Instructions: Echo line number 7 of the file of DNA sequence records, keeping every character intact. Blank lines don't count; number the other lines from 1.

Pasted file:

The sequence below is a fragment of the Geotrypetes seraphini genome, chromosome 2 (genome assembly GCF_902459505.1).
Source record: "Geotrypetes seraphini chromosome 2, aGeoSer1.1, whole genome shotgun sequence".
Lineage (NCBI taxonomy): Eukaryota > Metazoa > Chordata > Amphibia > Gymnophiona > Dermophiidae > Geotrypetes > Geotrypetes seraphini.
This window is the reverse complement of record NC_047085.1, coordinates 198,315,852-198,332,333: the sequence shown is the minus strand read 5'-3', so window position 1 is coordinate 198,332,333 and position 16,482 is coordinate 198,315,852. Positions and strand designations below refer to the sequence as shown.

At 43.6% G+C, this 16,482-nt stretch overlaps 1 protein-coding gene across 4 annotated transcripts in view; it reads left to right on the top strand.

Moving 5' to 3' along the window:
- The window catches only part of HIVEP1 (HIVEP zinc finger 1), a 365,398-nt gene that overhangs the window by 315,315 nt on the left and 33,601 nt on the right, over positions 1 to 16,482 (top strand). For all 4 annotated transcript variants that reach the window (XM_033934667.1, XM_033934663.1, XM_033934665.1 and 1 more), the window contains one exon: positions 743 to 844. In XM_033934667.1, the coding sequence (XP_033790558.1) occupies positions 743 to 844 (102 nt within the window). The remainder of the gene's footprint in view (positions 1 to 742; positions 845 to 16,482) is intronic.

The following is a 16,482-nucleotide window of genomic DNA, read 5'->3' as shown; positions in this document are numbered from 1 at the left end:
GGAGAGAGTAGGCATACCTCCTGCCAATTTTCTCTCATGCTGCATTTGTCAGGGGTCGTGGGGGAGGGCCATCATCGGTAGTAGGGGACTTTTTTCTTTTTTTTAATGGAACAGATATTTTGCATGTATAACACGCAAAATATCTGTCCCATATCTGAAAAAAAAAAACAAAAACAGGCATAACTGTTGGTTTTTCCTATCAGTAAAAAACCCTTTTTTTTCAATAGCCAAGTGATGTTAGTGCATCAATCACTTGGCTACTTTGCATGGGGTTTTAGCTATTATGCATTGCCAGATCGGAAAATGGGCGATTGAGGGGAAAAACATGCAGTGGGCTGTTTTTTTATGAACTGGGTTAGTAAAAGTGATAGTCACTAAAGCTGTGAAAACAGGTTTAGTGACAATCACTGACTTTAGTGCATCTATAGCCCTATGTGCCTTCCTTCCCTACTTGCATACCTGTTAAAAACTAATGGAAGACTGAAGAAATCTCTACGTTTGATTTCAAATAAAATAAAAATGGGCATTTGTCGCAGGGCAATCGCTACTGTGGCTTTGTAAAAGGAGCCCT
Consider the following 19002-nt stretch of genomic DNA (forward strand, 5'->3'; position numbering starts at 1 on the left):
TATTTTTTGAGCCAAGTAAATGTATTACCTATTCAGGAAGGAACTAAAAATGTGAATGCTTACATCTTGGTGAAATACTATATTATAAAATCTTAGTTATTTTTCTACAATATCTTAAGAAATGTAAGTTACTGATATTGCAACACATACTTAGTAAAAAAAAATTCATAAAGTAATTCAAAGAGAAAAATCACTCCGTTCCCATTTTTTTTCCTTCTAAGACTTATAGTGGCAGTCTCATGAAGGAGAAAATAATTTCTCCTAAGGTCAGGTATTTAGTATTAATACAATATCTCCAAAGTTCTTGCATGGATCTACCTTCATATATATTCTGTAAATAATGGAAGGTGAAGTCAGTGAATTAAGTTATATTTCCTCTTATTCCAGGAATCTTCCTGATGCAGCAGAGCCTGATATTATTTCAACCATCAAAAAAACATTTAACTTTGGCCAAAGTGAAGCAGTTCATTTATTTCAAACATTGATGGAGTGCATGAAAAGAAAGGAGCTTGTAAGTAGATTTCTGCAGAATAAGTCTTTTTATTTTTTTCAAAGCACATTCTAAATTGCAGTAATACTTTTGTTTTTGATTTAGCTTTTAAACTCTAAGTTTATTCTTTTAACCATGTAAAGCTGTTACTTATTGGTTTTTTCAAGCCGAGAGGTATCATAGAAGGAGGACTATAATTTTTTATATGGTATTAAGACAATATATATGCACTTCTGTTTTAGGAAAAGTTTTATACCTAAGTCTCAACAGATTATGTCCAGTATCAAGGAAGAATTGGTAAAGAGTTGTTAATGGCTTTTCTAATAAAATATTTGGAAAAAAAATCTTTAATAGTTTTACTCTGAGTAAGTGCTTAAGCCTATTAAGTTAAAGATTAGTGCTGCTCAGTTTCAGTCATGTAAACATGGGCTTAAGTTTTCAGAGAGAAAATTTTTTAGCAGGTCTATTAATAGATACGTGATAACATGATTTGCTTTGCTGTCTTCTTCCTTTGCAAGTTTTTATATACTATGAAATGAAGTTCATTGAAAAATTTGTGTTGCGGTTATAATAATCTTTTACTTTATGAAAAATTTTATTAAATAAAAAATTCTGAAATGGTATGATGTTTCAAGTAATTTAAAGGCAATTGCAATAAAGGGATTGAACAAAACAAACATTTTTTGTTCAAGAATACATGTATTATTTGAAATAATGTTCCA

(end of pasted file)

- The window catches only part of HIVEP1 (HIVEP zinc finger 1), a 365,398-nt gene that overhangs the window by 315,315 nt on the left and 33,601 nt on the right, over positions 1 to 16,482 (top strand). For all 4 annotated transcript variants that reach the window (XM_033934667.1, XM_033934663.1, XM_033934665.1 and 1 more), the window contains one exon: positions 743 to 844. In XM_033934667.1, the coding sequence (XP_033790558.1) occupies positions 743 to 844 (102 nt within the window). The remainder of the gene's footprint in view (positions 1 to 742; positions 845 to 16,482) is intronic.